Fishing Manufacturers and Conservation

Promoting Fisheries Conservation and Angling

For more than half a century, America’s fishing equipment manufacturers have shared a partnership with state and federal biologists through the Dingell-Johnson Act — a partnership that funds remarkable fisheries conservation and supports anglers at the same time.

This partnership would be impossible without you, the craftspeople and business owners who fund the Wildlife and Sport Fish Restoration program. Our Partner with a Payer initiative invites you to join us to see how your success helps conserve fish in our lakes, rivers, and oceans, and helps keep these waters wild, clean and accessible to all.

Sport Fish Restoration funding benefits anglers, boaters, and the public
Since 1950, excise taxes on fishing equipment have been one of America’s most effective tools for conservation. These funds help ensure clean water, healthy fish, and public access to America's treasured waters.
Largemouth Bass

Restoring fisheries

Biologists study, monitor and manage more than 200 species of fish with excise tax funds, like the many grants used for black bass conservation. Once called “the most abused of all American game fish,” the largemouth and smallmouth bass fishery is now one of America’s finest.

Boat Ramp from above

Providing public access

In the past five years, over 1000 new fishing and boating access sites have been constructed with excise tax funds. In total, more than 6000 public boating and fishing areas are maintained by Sport Fish Restoration funds.

Kids Fishing

Welcoming new anglers

Every year, almost 1.5 million people receive aquatic education supported by excise tax funds, like the hundreds of students that go through the Florida Conservation Commission’s fishing and boating camps each year. 

A Vermont Game Warden stocking fish in a river

Raising and stocking fish

Every year, 1.3 billion fish of more than 70 species are produced by 316 state fish hatcheries across the country, like this one in Vermont — all funded by Sport Fish Restoration grants using excise tax dollars.

Did you know?

Sport Fish Restoration grants use excise taxes from manufacturing to ensure abundant fish and healthy habitat, increase angler access to millions of acres of fishable water, and welcome new people into the sport through education — a productive trifecta that ultimately benefits manufacturers.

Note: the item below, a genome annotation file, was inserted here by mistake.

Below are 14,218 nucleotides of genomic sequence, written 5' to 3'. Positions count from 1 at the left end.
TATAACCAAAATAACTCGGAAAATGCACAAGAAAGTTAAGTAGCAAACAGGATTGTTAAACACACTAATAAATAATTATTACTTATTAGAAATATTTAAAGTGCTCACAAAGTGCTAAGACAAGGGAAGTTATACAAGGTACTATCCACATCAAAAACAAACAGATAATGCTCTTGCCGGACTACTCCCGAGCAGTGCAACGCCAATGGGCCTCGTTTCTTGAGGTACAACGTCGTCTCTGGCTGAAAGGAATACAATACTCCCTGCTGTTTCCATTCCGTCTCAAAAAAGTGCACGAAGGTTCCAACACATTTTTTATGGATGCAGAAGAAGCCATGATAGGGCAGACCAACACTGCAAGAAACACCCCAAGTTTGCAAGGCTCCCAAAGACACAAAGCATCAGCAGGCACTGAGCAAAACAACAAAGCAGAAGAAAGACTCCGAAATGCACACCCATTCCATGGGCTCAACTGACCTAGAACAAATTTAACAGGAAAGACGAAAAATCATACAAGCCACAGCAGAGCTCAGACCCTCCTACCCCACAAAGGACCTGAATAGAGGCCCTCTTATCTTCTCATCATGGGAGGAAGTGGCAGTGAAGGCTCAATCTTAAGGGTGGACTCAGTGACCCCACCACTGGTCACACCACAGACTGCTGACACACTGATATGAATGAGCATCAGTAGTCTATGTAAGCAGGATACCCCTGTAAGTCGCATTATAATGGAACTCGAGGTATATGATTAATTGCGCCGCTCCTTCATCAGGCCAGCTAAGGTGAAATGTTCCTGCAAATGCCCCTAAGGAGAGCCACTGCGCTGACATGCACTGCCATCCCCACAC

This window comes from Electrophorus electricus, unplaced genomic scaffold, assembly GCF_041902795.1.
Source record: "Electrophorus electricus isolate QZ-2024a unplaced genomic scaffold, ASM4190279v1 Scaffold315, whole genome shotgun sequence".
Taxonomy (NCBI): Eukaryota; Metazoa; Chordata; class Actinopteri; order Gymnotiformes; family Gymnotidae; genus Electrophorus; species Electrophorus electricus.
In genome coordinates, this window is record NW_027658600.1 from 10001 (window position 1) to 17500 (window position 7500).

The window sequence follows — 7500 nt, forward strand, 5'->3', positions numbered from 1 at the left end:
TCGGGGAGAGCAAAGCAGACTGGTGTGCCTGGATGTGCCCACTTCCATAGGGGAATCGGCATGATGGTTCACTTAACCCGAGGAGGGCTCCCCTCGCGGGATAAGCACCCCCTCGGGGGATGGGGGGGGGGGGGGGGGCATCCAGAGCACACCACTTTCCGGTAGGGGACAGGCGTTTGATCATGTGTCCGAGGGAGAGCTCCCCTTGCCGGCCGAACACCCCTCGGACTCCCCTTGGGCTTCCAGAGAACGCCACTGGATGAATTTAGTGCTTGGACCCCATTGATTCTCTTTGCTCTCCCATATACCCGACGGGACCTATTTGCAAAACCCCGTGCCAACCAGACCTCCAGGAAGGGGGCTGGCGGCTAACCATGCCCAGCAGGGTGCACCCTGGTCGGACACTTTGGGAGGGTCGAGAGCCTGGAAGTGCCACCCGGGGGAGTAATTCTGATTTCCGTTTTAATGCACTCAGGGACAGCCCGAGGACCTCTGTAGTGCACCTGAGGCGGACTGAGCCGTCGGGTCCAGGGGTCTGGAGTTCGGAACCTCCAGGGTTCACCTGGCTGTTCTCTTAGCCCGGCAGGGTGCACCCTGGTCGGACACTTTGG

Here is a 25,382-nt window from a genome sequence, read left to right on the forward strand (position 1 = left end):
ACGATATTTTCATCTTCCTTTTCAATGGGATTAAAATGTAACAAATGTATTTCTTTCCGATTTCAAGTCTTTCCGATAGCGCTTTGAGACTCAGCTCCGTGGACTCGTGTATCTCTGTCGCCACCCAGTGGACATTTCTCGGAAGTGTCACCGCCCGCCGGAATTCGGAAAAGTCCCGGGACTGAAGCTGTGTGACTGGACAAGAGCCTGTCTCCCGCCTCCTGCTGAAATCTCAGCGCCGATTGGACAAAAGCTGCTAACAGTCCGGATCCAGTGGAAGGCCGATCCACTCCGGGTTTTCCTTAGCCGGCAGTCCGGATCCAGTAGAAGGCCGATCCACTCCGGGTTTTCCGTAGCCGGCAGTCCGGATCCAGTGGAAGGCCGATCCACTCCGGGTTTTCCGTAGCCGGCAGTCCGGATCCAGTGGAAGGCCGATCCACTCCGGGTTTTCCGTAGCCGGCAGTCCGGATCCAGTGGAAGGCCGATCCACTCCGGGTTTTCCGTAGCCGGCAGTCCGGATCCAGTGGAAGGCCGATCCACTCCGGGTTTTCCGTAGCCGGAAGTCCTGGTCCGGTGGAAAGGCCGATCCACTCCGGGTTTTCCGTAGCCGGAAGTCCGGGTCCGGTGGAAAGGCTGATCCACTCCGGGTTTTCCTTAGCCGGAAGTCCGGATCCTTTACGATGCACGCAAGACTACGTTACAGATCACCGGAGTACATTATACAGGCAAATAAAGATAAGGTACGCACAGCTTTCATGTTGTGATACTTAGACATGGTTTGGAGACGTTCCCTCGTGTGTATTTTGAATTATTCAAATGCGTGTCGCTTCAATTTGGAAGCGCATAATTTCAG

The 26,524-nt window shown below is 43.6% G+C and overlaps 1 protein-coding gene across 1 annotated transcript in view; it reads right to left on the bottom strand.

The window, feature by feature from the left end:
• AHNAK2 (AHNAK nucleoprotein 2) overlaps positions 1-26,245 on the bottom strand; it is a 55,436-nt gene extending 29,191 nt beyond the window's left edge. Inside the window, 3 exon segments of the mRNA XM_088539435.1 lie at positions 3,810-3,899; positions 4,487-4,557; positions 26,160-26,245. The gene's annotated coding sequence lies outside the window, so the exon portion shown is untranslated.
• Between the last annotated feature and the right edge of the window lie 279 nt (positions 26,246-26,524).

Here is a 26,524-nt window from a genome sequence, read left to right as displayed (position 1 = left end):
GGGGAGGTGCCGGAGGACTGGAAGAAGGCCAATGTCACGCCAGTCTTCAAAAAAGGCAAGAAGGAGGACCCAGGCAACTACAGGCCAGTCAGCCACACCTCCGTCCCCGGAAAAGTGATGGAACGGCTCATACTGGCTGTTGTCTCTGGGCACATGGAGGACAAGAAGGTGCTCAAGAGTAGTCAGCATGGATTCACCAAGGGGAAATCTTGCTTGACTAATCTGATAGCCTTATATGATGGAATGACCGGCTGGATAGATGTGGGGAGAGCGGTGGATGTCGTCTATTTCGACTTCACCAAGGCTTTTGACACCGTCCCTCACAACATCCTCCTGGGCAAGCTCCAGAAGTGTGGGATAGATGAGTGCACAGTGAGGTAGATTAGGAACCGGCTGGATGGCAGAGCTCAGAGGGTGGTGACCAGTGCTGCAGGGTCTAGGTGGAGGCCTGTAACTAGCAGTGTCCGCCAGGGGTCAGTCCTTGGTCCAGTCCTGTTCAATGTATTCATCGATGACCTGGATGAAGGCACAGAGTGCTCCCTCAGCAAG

Upcoming Events

Interested in taking a tour?​

As part of this initiative, two types of events are held to support this important partnership: field tours and facility tours.

Field tours invite industry representatives to unforgettable in-the-field experiences that illustrate the importance of the conservation funds that make fish and wildlife research, habitat conservation, shooting facilities, fish hatcheries and stocking, hunter and aquatic education, and public access to lands and waters possible.

Facility tours invite state fish and wildlife agency representatives to industry facilities to learn about the processes that manufacturers use to make the products that are taxed and result in a critical funding source for state fish and wildlife agency conservation work.

Featured Video

The Power of Partnerships

Partners boost our country’s conservation efforts by working hard at what they love.

Celebrating the partnerships among industry, state fish and wildlife agencies and the U.S. Fish and Wildlife Service — partnerships which have aided sport fish conservation and increased angling and boating opportunities nationwide. 

Funding for Partner With A Payer

Your tax dollars at work
The Sport Fish Restoration Act authorizes a 10% federal excise tax on fishing equipment, a 3% tax on electric boat motors and tackle and fly boxes, import duties on tackle, pleasure boats and yachts, and a portion of the federal gas tax that is attributable to motorboats and small engines. The tax on equipment is paid by the manufacturer of these goods and the retail price includes the federal excise tax. These funds are apportioned to the states on an annual basis based on a formula. State fish and wildlife agencies must provide at least 25 percent of the grant project’s costs. This tax system is referred to as a “user pay – public benefit” system.

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